When does excessive teenage phone use cross the line and become an addiction? How much time is too much time to be consumed in a cellular device?

“I spend 24/7 on my phone just listening to music. I’m trying to cut back though because I want to stop living life through a phone,” senior Clayton Smailes said.

The average college teenagers on average spend around nine hours a day on their phones, according to Science News for Students. That is more time than adults usually spend a day at work.

One reason why teenage cell phone consumption can be so high is due to the easy accessibility according to senior Jaida Thompson.

“Phones are so convenient. Whenever I’m bored, no matter where I am, I can just whip it out and listen to music or play a game or text my friends,” senior Jaida Thompson said. “I use my cellphone for everything and that’s probably why I’m so addicted.”

Cellphones can be distracting to students.

“I use my phone when I wake up and when I’m supposed to be doing my homework. Time goes by really fast when I’m checking all my accounts. I look up and hours have flown by and I have procrastinated my night away,” senior Kennedi Sidberry said.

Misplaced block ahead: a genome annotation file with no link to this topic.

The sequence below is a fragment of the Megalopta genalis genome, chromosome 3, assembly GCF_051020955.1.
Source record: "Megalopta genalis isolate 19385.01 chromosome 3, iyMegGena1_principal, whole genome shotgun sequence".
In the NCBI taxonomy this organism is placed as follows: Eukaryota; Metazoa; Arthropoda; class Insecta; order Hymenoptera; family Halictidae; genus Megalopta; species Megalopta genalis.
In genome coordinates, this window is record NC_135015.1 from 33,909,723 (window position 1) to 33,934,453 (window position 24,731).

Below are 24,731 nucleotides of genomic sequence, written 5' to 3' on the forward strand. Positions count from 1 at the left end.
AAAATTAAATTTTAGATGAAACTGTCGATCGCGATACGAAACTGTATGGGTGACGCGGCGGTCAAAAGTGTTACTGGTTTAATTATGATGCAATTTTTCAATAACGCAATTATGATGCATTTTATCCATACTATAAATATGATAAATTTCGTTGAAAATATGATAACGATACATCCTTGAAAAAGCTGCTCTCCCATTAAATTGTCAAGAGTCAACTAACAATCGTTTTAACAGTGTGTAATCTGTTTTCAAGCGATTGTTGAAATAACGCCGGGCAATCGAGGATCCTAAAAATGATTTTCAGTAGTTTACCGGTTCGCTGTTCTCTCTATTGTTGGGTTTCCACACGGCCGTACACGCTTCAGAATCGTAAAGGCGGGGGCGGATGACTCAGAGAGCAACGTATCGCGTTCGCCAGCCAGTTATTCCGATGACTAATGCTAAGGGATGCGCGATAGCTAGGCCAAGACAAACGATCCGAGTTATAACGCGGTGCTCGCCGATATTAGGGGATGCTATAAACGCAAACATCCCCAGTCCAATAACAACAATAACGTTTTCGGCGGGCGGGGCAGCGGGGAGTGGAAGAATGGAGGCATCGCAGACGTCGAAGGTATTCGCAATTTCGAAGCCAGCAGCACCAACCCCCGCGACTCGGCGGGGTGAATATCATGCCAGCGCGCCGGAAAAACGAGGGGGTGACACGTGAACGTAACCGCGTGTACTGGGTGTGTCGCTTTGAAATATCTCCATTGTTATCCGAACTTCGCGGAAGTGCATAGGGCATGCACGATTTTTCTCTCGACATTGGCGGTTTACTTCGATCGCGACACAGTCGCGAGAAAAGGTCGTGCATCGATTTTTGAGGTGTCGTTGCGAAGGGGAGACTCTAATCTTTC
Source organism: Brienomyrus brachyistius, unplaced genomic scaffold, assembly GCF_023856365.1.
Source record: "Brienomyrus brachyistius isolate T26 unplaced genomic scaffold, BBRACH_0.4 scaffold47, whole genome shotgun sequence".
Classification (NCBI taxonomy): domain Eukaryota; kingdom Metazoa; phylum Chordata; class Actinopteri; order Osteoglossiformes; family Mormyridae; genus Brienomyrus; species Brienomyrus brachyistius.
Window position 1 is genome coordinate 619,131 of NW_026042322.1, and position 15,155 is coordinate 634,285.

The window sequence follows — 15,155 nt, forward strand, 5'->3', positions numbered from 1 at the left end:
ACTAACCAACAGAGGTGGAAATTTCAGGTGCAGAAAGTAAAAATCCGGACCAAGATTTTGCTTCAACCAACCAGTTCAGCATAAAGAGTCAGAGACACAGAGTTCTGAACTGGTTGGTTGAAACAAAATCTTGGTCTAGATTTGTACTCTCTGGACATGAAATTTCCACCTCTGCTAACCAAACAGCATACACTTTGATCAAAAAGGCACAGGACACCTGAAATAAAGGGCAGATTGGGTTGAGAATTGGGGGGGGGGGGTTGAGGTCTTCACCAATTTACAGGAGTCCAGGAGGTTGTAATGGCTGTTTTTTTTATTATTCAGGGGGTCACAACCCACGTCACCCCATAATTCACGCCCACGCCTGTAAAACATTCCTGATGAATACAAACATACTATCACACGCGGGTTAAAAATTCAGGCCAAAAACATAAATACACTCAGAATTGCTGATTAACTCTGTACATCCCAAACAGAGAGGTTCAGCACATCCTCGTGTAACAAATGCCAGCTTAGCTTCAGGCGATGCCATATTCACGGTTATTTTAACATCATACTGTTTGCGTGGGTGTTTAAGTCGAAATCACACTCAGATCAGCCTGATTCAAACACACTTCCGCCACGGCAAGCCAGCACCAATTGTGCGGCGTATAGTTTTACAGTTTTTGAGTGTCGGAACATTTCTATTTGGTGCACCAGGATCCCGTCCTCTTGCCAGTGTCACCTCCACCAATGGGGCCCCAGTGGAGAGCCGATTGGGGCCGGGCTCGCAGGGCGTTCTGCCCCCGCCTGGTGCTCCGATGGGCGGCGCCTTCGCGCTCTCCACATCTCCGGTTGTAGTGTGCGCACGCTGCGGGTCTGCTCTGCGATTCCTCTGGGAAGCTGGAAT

Teachers have also noticed an increase in cell phone use in the classroom. Science teacher Brian McCarthy has implemented strict rules to combat the distraction of cellphones.

“The phones are too much of a distraction for many students. Students are not paying attention to what’s going on in class because they are using their phones and as a result their grades are lower than they should be,” McCarthy said.

Excessive cell phone users can be classified as addicts when the person needs to see their cell phone more and more to get the same desired effect. Also when their cellphone was removed and they exhibit classic withdrawal symptoms like anger, tension, depression, irritability and restlessness according to psychguides.com.

“Every time my mom would leave the house, I would go get my phone and respond to all my texts and get on social media. Then I found my old iPod and started using that instead,” senior Sarah Chamberlain said. “I literally couldn’t go two days without my phone. I knew I was going to get it back, but I felt so empty handed and alone without it.”

Teens are also juggling balancing the responsibilities of driving with the fun and excitement of texting.
With 11 teens dying every day from the consequences of texting and driving, H-F’s Driver’s Ed classes are trying to do their part by explaining the risk to teenagers.

“We have an entire unit devoted to the topic, but students will hear about it all semester long. I believe it is a topic that you can never hear enough about. And it’s not just about texting, talking and driving takes your full concentration away from the road as well,“ Drivers ed teacher Matt Ramos said.